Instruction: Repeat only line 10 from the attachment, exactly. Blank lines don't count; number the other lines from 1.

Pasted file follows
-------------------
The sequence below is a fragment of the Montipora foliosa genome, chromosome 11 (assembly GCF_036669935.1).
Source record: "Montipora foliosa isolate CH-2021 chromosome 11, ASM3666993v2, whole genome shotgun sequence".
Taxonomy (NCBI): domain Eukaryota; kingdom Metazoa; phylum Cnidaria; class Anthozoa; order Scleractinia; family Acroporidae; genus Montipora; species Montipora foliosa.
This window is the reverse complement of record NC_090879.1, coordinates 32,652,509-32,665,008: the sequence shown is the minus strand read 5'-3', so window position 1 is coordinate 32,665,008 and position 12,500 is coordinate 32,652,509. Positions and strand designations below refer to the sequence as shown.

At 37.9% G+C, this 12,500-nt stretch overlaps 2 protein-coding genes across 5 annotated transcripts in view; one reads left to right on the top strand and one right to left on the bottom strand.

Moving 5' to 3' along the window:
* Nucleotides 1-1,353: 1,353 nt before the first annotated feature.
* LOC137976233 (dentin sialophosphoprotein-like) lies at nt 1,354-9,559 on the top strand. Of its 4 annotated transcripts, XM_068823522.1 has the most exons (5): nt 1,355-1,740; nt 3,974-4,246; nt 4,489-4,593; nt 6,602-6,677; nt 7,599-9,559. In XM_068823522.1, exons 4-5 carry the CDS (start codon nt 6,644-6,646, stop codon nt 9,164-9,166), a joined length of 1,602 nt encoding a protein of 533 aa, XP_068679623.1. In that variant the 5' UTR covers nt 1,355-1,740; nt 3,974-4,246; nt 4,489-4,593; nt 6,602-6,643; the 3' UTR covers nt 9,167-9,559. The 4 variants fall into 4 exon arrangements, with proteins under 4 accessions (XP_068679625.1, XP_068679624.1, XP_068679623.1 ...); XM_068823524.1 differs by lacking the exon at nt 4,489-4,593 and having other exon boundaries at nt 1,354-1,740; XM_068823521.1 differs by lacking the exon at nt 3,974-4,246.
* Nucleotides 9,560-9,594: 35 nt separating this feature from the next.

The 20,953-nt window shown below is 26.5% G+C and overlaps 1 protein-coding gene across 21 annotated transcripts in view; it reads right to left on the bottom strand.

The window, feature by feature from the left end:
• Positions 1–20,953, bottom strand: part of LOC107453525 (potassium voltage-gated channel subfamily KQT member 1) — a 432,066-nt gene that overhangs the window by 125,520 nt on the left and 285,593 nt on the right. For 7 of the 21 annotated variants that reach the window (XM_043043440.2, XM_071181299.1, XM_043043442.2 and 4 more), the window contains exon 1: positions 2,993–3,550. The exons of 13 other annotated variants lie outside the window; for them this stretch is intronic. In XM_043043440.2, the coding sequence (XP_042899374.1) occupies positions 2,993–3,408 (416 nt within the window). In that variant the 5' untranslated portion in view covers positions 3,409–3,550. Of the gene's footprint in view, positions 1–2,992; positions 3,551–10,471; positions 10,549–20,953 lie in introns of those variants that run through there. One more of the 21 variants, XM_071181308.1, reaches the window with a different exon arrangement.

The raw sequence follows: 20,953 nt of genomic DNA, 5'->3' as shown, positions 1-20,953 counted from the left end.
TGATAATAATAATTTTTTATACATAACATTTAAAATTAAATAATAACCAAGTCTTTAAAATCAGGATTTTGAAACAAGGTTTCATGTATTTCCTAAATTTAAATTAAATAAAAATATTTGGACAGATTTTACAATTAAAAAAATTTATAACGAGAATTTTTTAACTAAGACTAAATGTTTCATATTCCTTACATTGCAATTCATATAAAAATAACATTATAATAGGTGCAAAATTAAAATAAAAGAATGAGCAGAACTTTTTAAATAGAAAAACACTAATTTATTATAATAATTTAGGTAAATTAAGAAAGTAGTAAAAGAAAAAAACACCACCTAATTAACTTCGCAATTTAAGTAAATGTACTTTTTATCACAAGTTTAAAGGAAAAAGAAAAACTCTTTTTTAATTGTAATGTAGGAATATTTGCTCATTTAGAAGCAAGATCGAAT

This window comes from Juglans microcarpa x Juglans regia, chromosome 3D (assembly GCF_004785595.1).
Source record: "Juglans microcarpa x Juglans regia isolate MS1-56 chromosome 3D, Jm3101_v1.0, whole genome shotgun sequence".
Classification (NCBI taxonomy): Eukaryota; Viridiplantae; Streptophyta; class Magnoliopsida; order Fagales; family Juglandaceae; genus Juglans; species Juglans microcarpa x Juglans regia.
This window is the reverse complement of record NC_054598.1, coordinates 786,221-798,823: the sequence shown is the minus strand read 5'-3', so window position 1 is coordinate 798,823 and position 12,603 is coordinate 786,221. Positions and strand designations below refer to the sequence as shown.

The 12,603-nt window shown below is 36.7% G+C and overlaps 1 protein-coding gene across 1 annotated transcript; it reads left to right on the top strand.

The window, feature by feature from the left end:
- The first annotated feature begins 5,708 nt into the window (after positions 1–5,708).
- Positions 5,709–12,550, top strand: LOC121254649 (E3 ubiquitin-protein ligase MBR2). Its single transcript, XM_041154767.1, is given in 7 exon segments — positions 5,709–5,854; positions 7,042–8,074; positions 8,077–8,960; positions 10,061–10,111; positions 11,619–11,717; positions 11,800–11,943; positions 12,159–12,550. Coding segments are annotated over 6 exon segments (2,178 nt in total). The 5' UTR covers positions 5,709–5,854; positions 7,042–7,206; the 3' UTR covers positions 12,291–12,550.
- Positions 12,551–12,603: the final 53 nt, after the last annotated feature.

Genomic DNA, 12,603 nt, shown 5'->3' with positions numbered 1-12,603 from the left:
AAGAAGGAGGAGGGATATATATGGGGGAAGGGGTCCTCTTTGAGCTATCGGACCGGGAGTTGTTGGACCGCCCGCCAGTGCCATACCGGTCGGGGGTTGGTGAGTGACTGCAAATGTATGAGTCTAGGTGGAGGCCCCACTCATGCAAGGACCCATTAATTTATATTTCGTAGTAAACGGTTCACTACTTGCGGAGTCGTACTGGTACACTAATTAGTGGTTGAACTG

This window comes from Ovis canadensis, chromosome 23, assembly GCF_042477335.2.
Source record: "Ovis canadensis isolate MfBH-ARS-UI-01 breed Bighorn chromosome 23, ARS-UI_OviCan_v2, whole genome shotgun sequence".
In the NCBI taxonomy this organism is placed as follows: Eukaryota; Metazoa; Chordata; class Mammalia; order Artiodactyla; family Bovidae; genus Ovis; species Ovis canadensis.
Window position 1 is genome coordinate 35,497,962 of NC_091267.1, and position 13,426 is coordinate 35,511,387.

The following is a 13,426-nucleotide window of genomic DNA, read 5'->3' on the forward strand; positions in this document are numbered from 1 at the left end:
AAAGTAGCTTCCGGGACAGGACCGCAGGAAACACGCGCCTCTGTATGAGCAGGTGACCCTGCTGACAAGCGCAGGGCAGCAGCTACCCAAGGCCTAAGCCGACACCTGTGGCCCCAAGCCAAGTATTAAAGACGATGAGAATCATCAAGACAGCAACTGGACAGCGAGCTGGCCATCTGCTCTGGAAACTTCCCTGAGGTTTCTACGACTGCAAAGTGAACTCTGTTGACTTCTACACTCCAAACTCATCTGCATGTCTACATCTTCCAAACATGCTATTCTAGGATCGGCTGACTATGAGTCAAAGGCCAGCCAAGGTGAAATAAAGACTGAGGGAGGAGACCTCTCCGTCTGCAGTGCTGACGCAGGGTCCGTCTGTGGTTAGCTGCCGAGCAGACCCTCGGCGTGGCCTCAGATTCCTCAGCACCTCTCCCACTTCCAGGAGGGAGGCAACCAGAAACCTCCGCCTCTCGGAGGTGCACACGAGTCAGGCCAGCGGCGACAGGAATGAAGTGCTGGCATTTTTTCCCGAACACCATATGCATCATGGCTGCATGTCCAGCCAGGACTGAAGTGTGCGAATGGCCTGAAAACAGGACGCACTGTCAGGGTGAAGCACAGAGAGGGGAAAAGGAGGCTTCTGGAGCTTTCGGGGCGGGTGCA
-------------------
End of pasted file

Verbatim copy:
The 20,953-nt window shown below is 26.5% G+C and overlaps 1 protein-coding gene across 21 annotated transcripts in view; it reads right to left on the bottom strand.